Anonymous said...

Wow! some of you bashers need to go back and read that again. You seem to be taking this as a personal attack against yourselves. If you read the article again it says "thesis: Homeschooling needs to follow a schedule, and it needs to start at a regular time." He then says what works best for his family. Not that your family must follow his family's schedule.

It is true, that some children don't need as much structure as others do. But also notice that he's also addressing the issue of how homeschooling families sometimes come across to the community they're in. Should we base all decisions on what others think? Certainly not, but when there are people trying to get your rights to homeschool revoked (and they are out there believe me) then it is important to give a good impression. If you can do this without sacrificing goals and morals and it's as simple as a schedule and getting dressed into something other than pajamas. You should try it.

Basically what I'm saying is just read it again. Even if you still don't agree, don't take it as a personal attack.

Peter Matesevac said...

Really folks? Perhaps someday, the next generation of bosses will find it OK when their employees show up with bed hair and pajamas at 11am for work.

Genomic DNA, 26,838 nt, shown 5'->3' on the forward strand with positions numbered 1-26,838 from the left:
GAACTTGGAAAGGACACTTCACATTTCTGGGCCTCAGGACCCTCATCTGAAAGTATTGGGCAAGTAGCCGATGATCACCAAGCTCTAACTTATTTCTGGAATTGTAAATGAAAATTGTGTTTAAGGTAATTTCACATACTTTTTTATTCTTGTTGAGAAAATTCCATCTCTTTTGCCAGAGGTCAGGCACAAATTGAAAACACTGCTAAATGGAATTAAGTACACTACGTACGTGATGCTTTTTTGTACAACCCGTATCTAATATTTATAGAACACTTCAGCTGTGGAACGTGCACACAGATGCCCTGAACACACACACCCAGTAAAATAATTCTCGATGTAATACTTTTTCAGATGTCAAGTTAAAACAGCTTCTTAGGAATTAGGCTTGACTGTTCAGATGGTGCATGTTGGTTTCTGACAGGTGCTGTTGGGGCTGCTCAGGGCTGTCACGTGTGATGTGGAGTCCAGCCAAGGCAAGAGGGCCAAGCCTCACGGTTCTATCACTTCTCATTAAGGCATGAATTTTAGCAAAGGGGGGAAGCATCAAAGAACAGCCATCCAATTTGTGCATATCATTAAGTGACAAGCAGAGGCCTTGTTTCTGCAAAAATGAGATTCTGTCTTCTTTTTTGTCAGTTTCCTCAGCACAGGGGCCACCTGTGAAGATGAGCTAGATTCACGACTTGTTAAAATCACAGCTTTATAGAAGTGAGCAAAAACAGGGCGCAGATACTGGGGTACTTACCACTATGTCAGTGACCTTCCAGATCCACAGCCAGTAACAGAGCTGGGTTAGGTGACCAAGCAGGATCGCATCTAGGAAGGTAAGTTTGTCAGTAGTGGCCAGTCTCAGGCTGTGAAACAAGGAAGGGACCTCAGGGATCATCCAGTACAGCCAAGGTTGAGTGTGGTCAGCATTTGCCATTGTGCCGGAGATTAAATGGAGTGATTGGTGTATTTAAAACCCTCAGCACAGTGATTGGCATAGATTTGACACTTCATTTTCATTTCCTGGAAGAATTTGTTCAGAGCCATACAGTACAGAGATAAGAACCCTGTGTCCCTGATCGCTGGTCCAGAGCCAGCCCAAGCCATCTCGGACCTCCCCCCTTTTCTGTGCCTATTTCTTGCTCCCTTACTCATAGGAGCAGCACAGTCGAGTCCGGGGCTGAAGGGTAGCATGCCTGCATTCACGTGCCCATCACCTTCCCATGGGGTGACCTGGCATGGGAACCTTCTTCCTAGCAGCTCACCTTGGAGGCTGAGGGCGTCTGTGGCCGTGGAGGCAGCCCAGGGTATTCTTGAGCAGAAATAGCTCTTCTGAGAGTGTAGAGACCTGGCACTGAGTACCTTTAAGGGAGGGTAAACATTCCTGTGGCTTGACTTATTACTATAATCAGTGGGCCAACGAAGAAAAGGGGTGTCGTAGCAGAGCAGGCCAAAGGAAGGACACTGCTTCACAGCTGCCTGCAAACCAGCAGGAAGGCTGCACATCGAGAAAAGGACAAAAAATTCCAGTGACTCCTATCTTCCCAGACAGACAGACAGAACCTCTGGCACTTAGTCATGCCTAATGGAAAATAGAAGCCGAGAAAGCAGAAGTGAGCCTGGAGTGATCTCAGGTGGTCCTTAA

Whitney said...

your last sentence sums up my personal difficulties with homeschooling. thank you.

LoneWolfArcher said...

VERY VERY VERY WELL SAID! My wife starts at 9am with my daughter. Recently she instituted a new policy:

If my daughter is not ready (hair brushed, teeth brushed, out of PJs, and at the table with all supplies) for school to start at 9am, then how every late she is she has to go to bed that much earlier the night before.

15 minutes late for home school? She goes to bed 15 minutes early that night.

My daughter is hardly ever late for home school since that policy was instituted.

Unknown said...

A good friend at Church stated, "it is easier to institute a rule when it is part of your routine." In other words a schedule does not need to be strict and ridged. It does not need to cross the vibes of the "freedoms" of being homeschooled,when it is already part of your routine. It is already part of you. I see the importance of getting up in the morning at a regular time, because I find that I have to drag them out of bed. Especially on a school day. It takes them forever to get started and they seem to look for ways to procrastinate as much as possible before they start school. I was looking for solutions and I believe having a regular schedule, preferably getting up early to get something done before you have to stop again to get lunch. The summer time is a good time to work on developing routines and then when school starts its all in place.